28th July 2016
The Royal Academy Summer Exhibition started on 10th June and runs through to 21st August. It is famous for being the world’s largest open submission art show and it takes place in the Royal Academy's magnificent building in Piccadilly. As ever the exhibition will present an eclectic mix of oil paintings, watercolours, prints, sculptures, architectural models and drawings. Works by emerging artists are exhibited alongside household names.
Every summer my wife and I go to the exhibition with a couple of old friends. We always purchase an exhibition catalogue and play a game of 'Guess the Price'. The rules are simple: we pick a painting and each hazard a guess at the sale price. The person who gets closest wins a point. The player with the most points at the end wins the game. Simple! Actually it’s not that simple because we are frequently thousands of pounds out in our predictions. So what gives a painting its value? It’s partly the scale of the artwork (the bigger the canvas the more paint you have to use!) but normally it has a lot to do with who painted it. If they are an established artist with the letters RA (Royal Academician) after their name, the price goes sky-high.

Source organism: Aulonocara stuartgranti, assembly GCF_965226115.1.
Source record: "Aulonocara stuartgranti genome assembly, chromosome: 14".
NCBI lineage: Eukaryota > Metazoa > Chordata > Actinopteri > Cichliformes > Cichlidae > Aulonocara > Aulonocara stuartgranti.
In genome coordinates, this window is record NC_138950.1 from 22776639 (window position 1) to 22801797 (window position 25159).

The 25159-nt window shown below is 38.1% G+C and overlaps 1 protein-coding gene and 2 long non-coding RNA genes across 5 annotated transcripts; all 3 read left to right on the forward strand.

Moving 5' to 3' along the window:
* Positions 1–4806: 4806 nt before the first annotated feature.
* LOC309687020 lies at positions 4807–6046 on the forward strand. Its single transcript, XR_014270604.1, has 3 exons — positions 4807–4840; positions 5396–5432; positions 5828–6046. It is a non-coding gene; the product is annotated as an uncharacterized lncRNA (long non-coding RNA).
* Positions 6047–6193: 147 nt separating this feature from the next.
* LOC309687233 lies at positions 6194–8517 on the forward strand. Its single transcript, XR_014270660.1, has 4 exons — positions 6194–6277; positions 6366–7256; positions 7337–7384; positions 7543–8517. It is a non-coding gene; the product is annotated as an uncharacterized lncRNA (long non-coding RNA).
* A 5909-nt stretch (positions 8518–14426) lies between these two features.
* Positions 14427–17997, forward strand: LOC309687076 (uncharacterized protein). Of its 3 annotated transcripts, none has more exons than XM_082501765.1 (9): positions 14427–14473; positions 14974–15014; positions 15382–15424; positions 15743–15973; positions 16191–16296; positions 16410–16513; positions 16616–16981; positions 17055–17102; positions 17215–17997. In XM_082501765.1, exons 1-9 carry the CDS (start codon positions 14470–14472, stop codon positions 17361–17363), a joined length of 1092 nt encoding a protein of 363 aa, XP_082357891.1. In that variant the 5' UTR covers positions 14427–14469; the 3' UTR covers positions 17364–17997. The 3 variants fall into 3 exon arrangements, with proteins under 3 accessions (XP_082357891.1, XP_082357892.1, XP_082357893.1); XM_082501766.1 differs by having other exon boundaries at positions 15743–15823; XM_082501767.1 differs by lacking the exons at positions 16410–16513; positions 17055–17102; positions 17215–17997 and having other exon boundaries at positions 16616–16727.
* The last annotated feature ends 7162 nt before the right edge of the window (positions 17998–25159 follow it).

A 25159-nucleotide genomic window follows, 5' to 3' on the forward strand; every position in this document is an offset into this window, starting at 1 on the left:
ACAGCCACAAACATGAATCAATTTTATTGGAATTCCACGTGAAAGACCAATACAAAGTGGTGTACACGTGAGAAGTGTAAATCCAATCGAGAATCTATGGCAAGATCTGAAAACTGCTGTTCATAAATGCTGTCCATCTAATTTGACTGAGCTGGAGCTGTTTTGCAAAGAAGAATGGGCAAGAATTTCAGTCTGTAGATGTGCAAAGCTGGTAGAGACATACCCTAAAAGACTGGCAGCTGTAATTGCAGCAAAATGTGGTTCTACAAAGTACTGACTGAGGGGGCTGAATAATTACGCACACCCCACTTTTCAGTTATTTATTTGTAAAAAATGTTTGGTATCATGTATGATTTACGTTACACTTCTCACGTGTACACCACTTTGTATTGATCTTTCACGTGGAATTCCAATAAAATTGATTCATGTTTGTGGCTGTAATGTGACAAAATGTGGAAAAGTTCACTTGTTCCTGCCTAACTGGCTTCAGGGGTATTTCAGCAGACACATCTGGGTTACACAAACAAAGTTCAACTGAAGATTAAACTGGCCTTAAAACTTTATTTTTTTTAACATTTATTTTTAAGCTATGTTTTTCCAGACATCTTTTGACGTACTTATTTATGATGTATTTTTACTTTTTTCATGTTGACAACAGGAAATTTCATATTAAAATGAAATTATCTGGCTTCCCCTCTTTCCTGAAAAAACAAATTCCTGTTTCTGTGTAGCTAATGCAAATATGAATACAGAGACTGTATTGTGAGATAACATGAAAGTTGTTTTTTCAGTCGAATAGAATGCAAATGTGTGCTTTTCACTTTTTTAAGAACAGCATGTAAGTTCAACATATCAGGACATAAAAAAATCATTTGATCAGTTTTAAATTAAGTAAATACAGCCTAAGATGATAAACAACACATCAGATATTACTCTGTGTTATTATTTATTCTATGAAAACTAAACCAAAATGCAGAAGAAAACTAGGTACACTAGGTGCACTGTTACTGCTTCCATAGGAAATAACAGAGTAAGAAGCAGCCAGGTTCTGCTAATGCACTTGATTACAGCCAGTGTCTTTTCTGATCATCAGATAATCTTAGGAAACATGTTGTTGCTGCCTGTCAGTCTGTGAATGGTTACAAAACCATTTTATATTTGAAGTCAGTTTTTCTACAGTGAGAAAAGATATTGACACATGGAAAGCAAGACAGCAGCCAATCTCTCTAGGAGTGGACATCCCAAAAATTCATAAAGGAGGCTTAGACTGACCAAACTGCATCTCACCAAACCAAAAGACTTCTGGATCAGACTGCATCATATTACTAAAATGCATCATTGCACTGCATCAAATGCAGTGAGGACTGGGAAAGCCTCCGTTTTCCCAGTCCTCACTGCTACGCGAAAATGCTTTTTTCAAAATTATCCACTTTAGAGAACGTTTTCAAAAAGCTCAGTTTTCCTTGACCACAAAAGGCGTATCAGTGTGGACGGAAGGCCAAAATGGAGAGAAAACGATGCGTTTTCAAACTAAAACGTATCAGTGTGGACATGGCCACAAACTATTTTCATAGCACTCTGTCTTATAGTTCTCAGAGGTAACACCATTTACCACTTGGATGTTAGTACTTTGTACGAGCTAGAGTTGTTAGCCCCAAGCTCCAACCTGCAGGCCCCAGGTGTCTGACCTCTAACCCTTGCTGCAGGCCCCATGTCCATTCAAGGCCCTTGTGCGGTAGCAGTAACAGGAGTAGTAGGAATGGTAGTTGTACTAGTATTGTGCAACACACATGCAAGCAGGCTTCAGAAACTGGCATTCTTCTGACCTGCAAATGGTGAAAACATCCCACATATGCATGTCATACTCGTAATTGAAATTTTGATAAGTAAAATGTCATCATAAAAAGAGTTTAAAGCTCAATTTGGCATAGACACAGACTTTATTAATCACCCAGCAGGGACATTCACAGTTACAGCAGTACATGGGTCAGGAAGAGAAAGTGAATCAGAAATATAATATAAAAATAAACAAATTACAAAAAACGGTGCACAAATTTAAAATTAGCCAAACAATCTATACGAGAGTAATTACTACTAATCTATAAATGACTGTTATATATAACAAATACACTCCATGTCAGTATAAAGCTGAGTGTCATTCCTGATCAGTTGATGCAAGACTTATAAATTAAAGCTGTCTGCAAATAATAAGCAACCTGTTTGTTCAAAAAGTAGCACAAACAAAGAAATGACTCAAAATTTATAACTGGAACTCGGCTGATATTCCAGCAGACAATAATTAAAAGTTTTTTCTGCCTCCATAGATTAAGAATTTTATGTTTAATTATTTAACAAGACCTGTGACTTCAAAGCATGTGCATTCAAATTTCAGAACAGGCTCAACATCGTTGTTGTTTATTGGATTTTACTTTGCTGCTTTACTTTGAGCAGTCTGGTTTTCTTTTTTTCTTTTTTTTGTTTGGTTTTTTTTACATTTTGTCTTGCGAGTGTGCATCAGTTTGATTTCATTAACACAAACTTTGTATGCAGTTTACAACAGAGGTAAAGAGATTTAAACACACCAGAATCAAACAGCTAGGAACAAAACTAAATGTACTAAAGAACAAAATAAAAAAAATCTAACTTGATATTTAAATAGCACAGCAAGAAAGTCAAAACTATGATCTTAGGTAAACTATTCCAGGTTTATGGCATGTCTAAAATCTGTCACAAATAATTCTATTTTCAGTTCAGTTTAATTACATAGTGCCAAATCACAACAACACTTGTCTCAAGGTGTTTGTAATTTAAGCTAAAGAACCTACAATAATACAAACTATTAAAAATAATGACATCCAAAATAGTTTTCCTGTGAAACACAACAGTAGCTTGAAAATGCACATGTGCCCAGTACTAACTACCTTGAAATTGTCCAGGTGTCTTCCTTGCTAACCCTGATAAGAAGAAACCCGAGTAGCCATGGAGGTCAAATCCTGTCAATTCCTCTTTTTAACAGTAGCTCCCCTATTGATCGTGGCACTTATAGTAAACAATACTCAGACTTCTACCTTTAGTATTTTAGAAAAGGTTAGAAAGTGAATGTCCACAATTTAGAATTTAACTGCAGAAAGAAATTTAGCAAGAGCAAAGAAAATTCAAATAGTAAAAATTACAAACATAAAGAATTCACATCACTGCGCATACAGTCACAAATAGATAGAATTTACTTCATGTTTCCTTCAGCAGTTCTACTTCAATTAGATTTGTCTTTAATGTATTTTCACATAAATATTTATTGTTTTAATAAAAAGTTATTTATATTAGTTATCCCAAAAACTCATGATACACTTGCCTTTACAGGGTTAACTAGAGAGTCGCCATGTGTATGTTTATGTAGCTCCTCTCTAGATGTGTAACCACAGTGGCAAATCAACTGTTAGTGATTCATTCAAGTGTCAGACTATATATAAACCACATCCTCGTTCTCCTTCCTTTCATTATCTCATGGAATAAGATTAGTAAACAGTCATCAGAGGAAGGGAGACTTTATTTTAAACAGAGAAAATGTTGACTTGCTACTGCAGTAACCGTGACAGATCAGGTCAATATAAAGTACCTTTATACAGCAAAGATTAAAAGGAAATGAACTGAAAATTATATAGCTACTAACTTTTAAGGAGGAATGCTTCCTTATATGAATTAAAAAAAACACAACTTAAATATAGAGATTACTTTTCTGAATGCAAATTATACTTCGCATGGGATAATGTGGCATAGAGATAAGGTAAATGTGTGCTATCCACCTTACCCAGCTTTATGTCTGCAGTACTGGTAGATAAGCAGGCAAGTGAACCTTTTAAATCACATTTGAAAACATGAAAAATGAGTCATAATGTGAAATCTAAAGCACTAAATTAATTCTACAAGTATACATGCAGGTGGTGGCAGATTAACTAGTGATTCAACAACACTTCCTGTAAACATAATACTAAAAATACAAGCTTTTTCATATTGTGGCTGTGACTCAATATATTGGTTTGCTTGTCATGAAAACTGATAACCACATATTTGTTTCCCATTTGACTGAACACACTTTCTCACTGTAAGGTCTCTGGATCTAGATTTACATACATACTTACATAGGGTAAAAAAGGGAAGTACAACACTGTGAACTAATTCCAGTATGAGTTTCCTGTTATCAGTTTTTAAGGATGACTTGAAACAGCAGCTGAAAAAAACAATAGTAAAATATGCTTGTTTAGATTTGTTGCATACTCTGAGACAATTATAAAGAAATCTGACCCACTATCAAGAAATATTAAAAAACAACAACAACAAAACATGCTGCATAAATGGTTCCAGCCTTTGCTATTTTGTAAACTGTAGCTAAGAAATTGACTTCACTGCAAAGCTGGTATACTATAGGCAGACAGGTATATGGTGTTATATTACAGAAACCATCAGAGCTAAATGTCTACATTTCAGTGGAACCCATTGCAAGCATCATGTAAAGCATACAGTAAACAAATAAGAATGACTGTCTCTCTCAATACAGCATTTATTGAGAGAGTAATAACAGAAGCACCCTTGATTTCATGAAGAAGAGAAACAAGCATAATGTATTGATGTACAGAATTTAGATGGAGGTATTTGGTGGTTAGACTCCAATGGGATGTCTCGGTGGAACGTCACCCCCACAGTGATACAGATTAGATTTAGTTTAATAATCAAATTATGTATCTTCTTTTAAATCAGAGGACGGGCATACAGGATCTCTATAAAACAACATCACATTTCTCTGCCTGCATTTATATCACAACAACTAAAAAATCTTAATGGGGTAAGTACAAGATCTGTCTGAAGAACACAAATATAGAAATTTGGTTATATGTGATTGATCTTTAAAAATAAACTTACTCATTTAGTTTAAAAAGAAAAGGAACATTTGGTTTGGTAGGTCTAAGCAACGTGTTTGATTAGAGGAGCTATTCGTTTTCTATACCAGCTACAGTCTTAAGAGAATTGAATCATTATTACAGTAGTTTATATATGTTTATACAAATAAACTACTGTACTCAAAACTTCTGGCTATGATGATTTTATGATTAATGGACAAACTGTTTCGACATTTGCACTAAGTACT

Some years ago, a desk and chair belonging to Charles Dickens sold at auction for £433,250 and the money was generously donated to Great Ormond Street Hospital. It is thought they were used by the author at his home in Gads Hill Place, Kent when he wrote Great Expectations. The mahogany desk bears a bronze plaque which carries the name of its famous owner.
The theologian William Barclay wrote: ‘A very ordinary thing acquires a new value, if it has been possessed by some famous person. In any museum we will find quite ordinary things – clothes, a walking stick, a pen, books, pieces of furniture – which are only of value because they were once possessed and used by some great person. It is the ownership which gives them worth. It is so with the Christian. The Christian may be a very ordinary person, but he acquires a new value and dignity and greatness because he belongs to God. The greatness of the Christian lies in the fact that he is God’s.’
Galatians 4:7 states: ‘So you are no longer a slave, but God’s child; and since you are his child, God has made you also an heir.’
You are worth more than you think!
Malcolm Kyte is an elder of the church and leads the Downham site. He is responsible for the Pastoral Care Team and Safeguarding at King's. Malcolm is married to Cathy and they have three grown up children.
Steve Tibbert will be back in September.
Posted by Malcolm Kyte
Steve Tibbert leads King’s Church London, with sites in Catford, Downham, Lee and Beckenham. The church has seen continued growth since the mid-1990s, both in terms of size and diversity.
As well as leading King’s, Steve hosts and leads Newfrontiers, a fellowship of apostolic leaders with hundreds of churches around the world.
Steve is married to Deb. They have three grown up sons and one grandson.